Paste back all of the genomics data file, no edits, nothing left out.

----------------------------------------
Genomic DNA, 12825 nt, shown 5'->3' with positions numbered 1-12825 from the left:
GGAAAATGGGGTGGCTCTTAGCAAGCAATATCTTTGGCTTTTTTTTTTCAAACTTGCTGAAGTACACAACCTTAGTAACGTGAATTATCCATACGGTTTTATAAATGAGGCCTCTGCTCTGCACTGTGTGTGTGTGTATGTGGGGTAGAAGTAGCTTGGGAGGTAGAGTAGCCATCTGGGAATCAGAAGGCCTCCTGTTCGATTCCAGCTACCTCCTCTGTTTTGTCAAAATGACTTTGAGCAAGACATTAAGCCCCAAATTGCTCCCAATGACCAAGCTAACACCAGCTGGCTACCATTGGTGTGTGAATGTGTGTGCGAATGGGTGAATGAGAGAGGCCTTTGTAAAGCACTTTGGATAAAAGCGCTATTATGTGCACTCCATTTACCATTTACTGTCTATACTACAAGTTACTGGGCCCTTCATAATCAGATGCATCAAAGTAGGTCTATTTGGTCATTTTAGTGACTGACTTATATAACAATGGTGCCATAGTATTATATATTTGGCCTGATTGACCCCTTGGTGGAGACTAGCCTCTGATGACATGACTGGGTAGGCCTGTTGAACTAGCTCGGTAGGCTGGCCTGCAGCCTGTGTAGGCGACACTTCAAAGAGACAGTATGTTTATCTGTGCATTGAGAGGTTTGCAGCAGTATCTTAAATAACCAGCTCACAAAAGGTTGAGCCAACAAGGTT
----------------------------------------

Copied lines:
Genomic DNA, 12825 nt, shown 5'->3' with positions numbered 1-12825 from the left:
GGAAAATGGGGTGGCTCTTAGCAAGCAATATCTTTGGCTTTTTTTTTTCAAACTTGCTGAAGTACACAACCTTAGTAACGTGAATTATCCATACGGTTTTATAAATGAGGCCTCTGCTCTGCACTGTGTGTGTGTGTATGTGGGGTAGAAGTAGCTTGGGAGGTAGAGTAGCCATCTGGGAATCAGAAGGCCTCCTGTTCGATTCCAGCTACCTCCTCTGTTTTGTCAAAATGACTTTGAGCAAGACATTAAGCCCCAAATTGCTCCCAATGACCAAGCTAACACCAGCTGGCTACCATTGGTGTGTGAATGTGTGTGCGAATGGGTGAATGAGAGAGGCCTTTGTAAAGCACTTTGGATAAAAGCGCTATTATGTGCACTCCATTTACCATTTACTGTCTATACTACAAGTTACTGGGCCCTTCATAATCAGATGCATCAAAGTAGGTCTATTTGGTCATTTTAGTGACTGACTTATATAACAATGGTGCCATAGTATTATATATTTGGCCTGATTGACCCCTTGGTGGAGACTAGCCTCTGATGACATGACTGGGTAGGCCTGTTGAACTAGCTCGGTAGGCTGGCCTGCAGCCTGTGTAGGCGACACTTCAAAGAGACAGTATGTTTATCTGTGCATTGAGAGGTTTGCAGCAGTATCTTAAATAACCAGCTCACAAAAGGTTGAGCCAACAAGGTT